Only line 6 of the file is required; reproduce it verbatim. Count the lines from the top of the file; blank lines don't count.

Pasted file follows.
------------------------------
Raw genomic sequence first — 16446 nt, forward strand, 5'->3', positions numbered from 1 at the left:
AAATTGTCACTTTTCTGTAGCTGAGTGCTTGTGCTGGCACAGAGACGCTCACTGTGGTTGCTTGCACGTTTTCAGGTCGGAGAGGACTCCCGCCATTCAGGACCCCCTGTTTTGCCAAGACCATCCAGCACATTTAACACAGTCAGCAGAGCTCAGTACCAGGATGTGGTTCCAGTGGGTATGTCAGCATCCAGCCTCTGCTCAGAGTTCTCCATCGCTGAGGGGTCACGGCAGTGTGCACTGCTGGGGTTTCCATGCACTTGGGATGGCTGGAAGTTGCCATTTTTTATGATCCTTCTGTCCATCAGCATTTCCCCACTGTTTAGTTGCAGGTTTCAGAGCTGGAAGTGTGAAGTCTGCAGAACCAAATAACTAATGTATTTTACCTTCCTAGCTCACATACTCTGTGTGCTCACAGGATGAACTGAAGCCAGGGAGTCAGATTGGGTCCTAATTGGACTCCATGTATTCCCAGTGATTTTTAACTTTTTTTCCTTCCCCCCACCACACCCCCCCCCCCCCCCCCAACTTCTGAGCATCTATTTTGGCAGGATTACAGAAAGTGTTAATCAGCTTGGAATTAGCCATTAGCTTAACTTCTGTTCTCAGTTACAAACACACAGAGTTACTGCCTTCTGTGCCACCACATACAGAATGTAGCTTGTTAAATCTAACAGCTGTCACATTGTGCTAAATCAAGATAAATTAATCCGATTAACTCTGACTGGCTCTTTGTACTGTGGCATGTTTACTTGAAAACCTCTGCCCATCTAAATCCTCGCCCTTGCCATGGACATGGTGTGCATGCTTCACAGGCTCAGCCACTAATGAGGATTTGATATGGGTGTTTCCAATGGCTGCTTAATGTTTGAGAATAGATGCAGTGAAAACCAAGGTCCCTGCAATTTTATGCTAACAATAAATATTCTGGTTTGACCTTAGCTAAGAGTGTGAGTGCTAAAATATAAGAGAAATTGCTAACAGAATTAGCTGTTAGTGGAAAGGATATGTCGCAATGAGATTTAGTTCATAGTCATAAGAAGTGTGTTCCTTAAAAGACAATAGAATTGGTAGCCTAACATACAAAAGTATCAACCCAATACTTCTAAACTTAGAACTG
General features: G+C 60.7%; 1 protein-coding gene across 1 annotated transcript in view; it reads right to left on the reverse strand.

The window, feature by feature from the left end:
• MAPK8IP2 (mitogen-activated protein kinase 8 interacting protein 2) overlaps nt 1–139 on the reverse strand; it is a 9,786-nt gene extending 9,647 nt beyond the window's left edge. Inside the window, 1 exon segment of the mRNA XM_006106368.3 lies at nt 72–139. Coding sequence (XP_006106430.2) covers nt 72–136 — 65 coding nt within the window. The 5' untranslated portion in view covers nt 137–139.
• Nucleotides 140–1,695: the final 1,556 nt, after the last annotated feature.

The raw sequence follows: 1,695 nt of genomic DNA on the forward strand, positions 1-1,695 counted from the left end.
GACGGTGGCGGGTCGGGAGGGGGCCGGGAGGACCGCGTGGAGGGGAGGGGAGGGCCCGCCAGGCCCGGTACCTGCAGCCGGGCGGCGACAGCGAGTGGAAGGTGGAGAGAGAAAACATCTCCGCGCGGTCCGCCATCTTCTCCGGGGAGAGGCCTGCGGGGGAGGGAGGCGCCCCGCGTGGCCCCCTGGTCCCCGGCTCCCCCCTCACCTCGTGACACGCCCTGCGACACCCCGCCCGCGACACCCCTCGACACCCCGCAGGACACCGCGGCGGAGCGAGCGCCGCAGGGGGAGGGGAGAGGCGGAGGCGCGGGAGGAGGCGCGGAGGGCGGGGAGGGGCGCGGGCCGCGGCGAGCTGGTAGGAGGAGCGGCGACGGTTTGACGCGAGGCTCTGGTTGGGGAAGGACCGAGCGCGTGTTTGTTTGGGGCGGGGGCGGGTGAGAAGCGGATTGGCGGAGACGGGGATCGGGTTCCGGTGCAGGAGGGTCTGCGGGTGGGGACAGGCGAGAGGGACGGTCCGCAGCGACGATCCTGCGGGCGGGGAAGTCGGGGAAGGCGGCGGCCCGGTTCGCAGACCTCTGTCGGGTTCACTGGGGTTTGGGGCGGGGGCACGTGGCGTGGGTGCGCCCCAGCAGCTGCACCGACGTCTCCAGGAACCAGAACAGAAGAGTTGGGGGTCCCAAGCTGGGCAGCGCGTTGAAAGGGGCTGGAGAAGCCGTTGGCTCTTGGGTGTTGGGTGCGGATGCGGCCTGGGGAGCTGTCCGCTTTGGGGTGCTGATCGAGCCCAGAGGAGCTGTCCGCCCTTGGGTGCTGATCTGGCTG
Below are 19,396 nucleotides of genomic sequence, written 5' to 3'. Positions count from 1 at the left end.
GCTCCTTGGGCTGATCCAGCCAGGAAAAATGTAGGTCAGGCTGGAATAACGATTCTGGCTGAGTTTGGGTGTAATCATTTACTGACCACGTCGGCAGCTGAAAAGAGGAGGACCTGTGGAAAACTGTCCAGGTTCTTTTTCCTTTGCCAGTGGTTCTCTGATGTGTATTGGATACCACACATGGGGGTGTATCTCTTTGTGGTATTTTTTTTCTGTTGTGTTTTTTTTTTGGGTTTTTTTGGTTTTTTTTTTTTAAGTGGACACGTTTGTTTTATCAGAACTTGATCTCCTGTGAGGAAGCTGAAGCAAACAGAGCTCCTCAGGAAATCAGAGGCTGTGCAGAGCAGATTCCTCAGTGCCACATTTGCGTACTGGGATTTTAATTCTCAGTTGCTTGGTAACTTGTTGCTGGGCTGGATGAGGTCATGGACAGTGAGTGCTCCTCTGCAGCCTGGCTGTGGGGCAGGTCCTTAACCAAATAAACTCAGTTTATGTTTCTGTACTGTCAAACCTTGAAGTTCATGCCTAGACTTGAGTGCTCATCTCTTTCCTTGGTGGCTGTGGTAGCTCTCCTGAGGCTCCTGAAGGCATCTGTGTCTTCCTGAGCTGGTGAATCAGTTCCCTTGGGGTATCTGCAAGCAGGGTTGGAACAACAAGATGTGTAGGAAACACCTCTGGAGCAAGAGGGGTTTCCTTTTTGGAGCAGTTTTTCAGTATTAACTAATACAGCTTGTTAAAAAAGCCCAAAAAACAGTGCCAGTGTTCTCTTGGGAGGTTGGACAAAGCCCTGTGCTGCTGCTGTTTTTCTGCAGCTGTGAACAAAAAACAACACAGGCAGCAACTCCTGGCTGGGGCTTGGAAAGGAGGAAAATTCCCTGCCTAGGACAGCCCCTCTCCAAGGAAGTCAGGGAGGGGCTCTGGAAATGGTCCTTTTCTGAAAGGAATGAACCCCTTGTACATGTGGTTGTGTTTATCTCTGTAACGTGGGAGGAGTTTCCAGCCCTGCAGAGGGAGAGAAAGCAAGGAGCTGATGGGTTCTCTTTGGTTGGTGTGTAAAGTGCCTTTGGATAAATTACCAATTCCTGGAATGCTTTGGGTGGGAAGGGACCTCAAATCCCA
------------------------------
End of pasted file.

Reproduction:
• Nucleotides 140–1,695: the final 1,556 nt, after the last annotated feature.